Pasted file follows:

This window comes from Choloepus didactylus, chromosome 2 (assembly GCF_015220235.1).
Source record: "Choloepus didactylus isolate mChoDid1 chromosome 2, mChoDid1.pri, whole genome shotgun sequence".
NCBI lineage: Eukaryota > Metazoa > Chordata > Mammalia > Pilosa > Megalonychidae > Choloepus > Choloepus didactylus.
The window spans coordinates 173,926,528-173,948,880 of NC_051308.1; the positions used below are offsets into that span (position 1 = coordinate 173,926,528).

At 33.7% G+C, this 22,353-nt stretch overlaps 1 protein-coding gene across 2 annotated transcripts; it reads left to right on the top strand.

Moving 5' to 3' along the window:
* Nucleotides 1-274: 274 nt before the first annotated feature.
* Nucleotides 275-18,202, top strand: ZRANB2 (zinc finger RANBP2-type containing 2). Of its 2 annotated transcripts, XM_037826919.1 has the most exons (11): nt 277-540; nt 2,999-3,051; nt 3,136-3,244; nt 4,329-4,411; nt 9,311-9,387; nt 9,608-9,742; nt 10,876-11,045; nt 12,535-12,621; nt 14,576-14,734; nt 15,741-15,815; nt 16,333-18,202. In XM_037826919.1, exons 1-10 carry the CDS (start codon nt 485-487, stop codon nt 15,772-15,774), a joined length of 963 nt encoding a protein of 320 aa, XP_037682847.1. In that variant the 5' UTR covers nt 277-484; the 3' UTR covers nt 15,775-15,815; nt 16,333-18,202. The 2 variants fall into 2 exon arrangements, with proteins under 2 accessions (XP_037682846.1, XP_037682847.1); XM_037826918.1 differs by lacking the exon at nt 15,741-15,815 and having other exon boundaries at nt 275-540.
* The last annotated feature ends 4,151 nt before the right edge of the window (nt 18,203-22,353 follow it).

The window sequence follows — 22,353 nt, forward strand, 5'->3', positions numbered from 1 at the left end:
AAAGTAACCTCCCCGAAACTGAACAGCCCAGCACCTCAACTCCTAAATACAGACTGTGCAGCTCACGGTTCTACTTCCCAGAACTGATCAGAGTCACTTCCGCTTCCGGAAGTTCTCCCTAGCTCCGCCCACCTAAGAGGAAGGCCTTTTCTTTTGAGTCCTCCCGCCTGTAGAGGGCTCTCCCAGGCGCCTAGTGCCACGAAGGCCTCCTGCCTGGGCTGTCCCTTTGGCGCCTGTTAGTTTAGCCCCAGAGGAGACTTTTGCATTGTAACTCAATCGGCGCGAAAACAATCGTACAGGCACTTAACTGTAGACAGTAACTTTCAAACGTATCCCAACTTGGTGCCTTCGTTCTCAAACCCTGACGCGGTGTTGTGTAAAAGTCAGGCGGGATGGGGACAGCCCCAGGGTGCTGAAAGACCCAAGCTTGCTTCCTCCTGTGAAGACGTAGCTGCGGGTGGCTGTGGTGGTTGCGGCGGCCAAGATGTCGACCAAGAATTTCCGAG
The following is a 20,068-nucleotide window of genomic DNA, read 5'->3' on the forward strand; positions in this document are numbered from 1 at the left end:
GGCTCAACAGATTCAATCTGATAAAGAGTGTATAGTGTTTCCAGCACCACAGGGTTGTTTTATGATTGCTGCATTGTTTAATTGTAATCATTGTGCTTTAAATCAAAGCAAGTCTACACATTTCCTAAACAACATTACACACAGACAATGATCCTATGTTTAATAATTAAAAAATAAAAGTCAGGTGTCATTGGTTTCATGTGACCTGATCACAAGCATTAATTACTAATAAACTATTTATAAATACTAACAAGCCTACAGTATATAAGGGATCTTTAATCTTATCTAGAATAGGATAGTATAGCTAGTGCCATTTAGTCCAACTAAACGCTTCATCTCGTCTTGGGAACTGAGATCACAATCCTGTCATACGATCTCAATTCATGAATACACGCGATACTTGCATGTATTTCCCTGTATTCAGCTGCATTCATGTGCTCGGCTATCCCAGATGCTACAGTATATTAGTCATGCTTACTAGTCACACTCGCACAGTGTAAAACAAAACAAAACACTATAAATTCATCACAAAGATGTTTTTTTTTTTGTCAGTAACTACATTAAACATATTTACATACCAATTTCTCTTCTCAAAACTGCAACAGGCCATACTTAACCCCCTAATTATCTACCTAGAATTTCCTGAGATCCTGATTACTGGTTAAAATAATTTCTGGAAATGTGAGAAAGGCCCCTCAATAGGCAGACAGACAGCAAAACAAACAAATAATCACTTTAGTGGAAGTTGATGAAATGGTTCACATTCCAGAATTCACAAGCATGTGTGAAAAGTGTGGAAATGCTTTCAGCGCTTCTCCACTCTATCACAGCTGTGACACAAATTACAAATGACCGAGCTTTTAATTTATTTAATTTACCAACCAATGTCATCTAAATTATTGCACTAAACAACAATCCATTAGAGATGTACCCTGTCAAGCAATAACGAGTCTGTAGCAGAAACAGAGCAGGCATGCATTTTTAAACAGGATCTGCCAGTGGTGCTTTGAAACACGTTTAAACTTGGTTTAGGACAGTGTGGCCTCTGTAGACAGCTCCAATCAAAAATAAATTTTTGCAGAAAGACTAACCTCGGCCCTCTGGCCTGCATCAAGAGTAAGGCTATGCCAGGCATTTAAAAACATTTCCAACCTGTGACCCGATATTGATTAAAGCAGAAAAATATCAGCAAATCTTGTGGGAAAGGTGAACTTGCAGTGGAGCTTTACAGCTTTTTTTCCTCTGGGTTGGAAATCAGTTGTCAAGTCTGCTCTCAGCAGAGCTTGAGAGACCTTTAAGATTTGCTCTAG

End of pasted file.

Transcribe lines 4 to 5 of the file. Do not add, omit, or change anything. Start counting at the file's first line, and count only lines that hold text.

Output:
The window spans coordinates 173,926,528-173,948,880 of NC_051308.1; the positions used below are offsets into that span (position 1 = coordinate 173,926,528).

At 33.7% G+C, this 22,353-nt stretch overlaps 1 protein-coding gene across 2 annotated transcripts; it reads left to right on the top strand.